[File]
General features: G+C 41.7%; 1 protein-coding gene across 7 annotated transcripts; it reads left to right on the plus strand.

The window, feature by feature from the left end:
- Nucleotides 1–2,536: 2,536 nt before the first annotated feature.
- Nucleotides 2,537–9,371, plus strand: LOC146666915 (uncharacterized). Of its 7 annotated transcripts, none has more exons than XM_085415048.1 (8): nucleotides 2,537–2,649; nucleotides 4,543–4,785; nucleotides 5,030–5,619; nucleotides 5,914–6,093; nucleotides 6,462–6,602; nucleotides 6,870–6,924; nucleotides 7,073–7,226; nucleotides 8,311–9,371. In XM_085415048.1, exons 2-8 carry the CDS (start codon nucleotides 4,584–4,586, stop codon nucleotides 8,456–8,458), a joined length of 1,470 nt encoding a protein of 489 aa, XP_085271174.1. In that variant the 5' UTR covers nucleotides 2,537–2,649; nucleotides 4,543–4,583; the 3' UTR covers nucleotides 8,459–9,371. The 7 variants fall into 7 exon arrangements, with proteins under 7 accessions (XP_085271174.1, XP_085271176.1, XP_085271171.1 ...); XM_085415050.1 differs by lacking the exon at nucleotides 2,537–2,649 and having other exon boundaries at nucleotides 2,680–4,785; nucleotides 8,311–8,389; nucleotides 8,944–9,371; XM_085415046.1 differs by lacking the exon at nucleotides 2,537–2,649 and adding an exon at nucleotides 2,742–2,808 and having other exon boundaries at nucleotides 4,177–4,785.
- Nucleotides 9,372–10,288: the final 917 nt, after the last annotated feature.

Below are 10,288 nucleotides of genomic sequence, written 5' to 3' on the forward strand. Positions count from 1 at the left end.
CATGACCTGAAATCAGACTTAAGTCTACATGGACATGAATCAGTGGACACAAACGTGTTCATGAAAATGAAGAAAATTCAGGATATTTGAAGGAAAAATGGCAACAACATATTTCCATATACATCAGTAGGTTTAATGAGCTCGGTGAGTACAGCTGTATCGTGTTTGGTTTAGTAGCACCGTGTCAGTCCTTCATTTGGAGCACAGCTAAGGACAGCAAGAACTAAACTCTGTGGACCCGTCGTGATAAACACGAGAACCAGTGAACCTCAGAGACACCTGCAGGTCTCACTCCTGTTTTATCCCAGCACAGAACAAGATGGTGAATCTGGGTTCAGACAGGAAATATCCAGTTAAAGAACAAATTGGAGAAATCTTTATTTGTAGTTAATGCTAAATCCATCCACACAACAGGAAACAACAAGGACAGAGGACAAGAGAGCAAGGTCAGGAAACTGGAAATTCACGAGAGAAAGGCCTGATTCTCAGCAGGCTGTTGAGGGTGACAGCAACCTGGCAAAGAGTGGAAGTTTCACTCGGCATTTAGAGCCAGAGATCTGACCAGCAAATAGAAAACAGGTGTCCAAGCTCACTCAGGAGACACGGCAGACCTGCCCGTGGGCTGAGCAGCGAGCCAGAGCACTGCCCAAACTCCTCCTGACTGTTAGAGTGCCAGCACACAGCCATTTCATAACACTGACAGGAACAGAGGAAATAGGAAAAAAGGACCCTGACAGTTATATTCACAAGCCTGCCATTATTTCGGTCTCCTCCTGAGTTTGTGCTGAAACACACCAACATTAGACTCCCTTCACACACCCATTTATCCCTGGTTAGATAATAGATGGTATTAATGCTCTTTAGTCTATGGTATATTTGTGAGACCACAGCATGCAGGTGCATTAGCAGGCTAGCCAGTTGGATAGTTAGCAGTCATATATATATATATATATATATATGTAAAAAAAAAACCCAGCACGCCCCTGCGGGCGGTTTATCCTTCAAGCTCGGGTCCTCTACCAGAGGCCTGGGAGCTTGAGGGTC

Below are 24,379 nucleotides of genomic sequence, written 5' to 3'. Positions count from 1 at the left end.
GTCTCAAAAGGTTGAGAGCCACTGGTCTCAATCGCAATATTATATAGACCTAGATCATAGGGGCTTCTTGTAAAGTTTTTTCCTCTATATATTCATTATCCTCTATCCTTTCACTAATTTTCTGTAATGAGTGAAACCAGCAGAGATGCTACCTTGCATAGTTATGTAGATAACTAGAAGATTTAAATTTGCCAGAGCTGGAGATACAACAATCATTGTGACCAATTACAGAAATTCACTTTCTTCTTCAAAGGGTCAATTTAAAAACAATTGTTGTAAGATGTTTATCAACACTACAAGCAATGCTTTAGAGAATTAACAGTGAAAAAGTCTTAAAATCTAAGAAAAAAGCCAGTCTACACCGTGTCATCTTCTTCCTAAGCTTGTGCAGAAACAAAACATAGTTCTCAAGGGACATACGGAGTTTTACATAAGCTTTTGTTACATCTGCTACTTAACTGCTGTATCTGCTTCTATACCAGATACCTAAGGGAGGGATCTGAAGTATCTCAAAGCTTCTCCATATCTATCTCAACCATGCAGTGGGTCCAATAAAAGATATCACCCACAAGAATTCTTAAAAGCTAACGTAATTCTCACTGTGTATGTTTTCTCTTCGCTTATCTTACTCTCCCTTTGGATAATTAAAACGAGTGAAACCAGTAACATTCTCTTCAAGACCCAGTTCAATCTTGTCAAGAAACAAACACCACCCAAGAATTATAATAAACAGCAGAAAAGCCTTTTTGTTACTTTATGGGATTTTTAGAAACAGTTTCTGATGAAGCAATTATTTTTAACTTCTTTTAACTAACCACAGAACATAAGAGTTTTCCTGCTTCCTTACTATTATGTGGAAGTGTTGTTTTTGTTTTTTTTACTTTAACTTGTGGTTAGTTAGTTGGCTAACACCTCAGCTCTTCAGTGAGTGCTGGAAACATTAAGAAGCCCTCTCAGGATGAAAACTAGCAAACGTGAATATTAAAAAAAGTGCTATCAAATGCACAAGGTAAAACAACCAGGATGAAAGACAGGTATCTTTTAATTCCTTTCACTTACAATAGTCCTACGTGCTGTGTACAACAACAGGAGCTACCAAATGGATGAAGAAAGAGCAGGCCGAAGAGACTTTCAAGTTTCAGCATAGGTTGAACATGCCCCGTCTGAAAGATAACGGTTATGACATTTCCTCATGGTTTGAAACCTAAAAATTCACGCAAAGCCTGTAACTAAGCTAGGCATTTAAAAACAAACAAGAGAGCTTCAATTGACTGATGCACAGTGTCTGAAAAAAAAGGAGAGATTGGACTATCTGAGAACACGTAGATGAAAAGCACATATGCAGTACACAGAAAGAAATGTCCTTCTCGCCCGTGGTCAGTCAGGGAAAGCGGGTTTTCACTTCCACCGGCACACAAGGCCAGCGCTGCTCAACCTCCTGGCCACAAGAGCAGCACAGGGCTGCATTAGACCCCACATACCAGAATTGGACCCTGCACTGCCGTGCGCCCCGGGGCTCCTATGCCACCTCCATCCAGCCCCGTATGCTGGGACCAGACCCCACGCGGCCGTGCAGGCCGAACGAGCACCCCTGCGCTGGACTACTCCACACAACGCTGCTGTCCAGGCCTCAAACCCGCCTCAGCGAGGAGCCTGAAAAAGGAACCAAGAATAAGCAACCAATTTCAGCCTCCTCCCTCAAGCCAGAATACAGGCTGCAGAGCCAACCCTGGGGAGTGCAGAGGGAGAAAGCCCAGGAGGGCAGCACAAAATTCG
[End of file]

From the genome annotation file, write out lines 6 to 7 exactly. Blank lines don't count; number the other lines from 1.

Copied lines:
Below are 10,288 nucleotides of genomic sequence, written 5' to 3' on the forward strand. Positions count from 1 at the left end.
CATGACCTGAAATCAGACTTAAGTCTACATGGACATGAATCAGTGGACACAAACGTGTTCATGAAAATGAAGAAAATTCAGGATATTTGAAGGAAAAATGGCAACAACATATTTCCATATACATCAGTAGGTTTAATGAGCTCGGTGAGTACAGCTGTATCGTGTTTGGTTTAGTAGCACCGTGTCAGTCCTTCATTTGGAGCACAGCTAAGGACAGCAAGAACTAAACTCTGTGGACCCGTCGTGATAAACACGAGAACCAGTGAACCTCAGAGACACCTGCAGGTCTCACTCCTGTTTTATCCCAGCACAGAACAAGATGGTGAATCTGGGTTCAGACAGGAAATATCCAGTTAAAGAACAAATTGGAGAAATCTTTATTTGTAGTTAATGCTAAATCCATCCACACAACAGGAAACAACAAGGACAGAGGACAAGAGAGCAAGGTCAGGAAACTGGAAATTCACGAGAGAAAGGCCTGATTCTCAGCAGGCTGTTGAGGGTGACAGCAACCTGGCAAAGAGTGGAAGTTTCACTCGGCATTTAGAGCCAGAGATCTGACCAGCAAATAGAAAACAGGTGTCCAAGCTCACTCAGGAGACACGGCAGACCTGCCCGTGGGCTGAGCAGCGAGCCAGAGCACTGCCCAAACTCCTCCTGACTGTTAGAGTGCCAGCACACAGCCATTTCATAACACTGACAGGAACAGAGGAAATAGGAAAAAAGGACCCTGACAGTTATATTCACAAGCCTGCCATTATTTCGGTCTCCTCCTGAGTTTGTGCTGAAACACACCAACATTAGACTCCCTTCACACACCCATTTATCCCTGGTTAGATAATAGATGGTATTAATGCTCTTTAGTCTATGGTATATTTGTGAGACCACAGCATGCAGGTGCATTAGCAGGCTAGCCAGTTGGATAGTTAGCAGTCATATATATATATATATATATATATGTAAAAAAAAAACCCAGCACGCCCCTGCGGGCGGTTTATCCTTCAAGCTCGGGTCCTCTACCAGAGGCCTGGGAGCTTGAGGGTC